Inventory is often one of the largest components of a company’s assets, and controlling it is a critical step in managing company cash flow. An entrepreneur takes a risk in spending cash. If you buy inventory, you run the risk that no one will buy it at a price that will give you a profit or even buy it at all. When you invest in inventory, cash is tied up and cannot be used for other purposes, such as rent, payroll, and debt service. By managing the level of inventory on hand, you will be dealing with one of the three primary controllable factors in cash availability.
There are two other risks involved with inventory—storage costs and pilferage, which is theft of inventory. You will have to be sure you can sell the inventory at a price that will include the cost of storing it and cover pilfering. Barneys, the famous New York clothing store, eventually had a 7 percent pilferage rate, which helped drive the company out of business (although it made a comeback later). Remember to account for these inventory-related costs in your projections.
You should also be cautious about adding inventory based on the expectation of receiving cash from the customers who owe you money. Because a percentage of the receivables owed to you may never be collected, counting on getting all of the cash could cause liquidity problems. You must keep track of your cash flow, or you can get caught in a squeeze between your suppliers, who want you to pay for the inventory you have purchased, and customers who have not yet paid for what they bought. If you cannot pay your creditors, you could lose ownership of your business. That’s what happened to Donald Trump and the Taj Mahal in Atlantic City some years ago. He couldn’t pay his loans, so he had to turn over 80 percent ownership in the casino to the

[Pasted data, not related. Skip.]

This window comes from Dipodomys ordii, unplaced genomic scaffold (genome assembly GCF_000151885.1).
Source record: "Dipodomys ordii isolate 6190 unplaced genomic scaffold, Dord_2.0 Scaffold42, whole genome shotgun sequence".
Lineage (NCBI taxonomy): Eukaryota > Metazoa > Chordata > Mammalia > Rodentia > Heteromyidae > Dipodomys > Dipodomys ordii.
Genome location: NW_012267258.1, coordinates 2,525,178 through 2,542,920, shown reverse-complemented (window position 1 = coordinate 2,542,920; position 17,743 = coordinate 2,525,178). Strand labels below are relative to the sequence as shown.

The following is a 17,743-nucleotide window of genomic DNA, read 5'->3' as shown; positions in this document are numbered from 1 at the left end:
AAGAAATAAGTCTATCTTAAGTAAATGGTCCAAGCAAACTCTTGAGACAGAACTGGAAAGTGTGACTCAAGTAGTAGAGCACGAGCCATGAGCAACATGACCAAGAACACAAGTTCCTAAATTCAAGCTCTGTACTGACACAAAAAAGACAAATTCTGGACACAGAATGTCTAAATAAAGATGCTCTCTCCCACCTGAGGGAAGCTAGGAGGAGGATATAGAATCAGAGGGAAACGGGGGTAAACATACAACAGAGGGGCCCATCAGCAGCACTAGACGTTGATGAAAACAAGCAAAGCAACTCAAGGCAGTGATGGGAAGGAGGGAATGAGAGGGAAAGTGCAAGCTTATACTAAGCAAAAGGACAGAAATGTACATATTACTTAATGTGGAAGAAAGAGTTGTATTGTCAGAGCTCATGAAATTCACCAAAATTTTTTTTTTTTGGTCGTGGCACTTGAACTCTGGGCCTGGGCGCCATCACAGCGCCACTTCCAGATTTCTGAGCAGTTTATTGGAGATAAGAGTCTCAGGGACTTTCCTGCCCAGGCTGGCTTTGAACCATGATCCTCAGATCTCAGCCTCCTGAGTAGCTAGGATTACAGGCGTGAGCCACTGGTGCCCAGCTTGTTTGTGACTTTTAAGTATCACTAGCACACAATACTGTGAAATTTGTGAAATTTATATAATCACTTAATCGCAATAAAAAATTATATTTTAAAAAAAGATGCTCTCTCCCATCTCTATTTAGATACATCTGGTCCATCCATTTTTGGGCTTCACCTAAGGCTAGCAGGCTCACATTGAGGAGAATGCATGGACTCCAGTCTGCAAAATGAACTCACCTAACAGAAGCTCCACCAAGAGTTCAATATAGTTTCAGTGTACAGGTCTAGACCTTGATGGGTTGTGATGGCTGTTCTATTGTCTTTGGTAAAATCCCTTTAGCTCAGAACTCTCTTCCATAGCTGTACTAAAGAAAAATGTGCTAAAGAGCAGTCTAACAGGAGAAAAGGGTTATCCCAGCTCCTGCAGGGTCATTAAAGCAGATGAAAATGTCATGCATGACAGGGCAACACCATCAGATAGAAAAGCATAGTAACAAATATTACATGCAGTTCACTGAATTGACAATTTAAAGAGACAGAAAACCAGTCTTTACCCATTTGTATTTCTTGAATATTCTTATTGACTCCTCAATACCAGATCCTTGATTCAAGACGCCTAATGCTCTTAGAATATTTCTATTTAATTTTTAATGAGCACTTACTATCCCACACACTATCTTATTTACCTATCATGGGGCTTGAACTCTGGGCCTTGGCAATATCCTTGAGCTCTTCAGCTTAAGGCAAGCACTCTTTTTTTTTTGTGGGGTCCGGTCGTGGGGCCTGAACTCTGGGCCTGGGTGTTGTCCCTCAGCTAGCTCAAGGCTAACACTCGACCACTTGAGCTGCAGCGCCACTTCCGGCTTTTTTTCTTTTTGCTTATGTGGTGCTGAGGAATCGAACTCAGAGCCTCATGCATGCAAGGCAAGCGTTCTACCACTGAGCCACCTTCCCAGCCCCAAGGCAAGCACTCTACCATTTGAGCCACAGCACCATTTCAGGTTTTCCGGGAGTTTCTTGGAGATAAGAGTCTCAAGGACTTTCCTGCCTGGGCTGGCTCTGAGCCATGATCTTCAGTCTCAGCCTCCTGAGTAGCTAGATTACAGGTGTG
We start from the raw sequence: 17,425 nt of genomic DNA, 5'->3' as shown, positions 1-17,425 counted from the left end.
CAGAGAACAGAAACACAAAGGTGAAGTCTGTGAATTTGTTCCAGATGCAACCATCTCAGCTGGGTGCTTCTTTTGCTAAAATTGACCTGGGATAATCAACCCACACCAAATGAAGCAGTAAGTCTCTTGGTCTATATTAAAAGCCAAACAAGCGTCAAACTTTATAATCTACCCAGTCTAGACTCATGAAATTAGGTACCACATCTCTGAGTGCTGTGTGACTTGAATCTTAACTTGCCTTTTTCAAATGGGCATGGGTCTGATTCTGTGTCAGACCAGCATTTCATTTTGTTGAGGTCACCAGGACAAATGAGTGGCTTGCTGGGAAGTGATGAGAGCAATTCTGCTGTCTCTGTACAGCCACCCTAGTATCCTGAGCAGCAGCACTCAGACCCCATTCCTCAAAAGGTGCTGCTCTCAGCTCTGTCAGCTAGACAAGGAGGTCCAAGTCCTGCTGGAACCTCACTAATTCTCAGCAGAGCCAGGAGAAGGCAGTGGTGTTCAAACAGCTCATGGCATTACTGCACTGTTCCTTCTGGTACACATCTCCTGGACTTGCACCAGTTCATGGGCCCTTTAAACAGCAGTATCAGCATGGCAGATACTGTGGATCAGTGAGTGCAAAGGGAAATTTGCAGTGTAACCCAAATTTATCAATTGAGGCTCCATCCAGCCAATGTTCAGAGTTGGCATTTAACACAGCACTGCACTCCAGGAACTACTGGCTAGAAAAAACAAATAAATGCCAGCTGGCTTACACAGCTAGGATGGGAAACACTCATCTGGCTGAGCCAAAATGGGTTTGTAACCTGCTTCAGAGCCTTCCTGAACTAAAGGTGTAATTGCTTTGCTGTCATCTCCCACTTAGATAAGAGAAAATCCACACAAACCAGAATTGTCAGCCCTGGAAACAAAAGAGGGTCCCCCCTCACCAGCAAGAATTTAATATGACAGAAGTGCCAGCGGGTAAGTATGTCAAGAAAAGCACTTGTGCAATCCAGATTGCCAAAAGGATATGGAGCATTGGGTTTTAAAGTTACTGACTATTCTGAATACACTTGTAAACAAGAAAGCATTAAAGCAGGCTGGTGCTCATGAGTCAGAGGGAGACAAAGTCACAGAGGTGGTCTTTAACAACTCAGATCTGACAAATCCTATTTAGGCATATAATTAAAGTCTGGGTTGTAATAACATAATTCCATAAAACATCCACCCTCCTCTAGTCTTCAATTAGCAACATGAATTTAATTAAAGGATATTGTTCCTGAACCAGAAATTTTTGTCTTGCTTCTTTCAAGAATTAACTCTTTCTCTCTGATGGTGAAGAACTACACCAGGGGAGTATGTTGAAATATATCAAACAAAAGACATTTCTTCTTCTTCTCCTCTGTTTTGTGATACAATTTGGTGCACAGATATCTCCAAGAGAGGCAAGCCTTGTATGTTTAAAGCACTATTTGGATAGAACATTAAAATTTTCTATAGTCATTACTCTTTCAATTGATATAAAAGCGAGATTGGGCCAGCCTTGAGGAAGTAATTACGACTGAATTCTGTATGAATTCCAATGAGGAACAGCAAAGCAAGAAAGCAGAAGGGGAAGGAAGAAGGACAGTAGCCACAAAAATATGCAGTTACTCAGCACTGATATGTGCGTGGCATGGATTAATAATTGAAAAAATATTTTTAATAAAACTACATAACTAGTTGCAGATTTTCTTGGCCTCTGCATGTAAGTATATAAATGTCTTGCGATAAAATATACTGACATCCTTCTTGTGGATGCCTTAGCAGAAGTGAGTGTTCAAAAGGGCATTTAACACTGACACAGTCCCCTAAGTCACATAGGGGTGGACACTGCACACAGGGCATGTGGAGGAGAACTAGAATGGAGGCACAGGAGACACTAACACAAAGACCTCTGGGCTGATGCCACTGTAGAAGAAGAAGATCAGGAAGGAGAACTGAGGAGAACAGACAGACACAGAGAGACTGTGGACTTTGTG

Conceptually, it is clear that reducing inventory releases cash. However, reducing inventory once accumulated is generally easier said than done. If it is finished-goods inventory, it has to be liquidated—sold—if it is to be converted into cash. This often means discounting products in ways that are not in alignment with your overall pricing strategy. If, inventory is in the form of work-in-progress or semi-finished goods, additional materials and labor costs may have to be invested to make it ready to sell. Thus, freeing up cash by reducing inventory is a valid option that can work but should be carefully considered and realistically projected. The LSBF is the best source to learn more about business and cash management.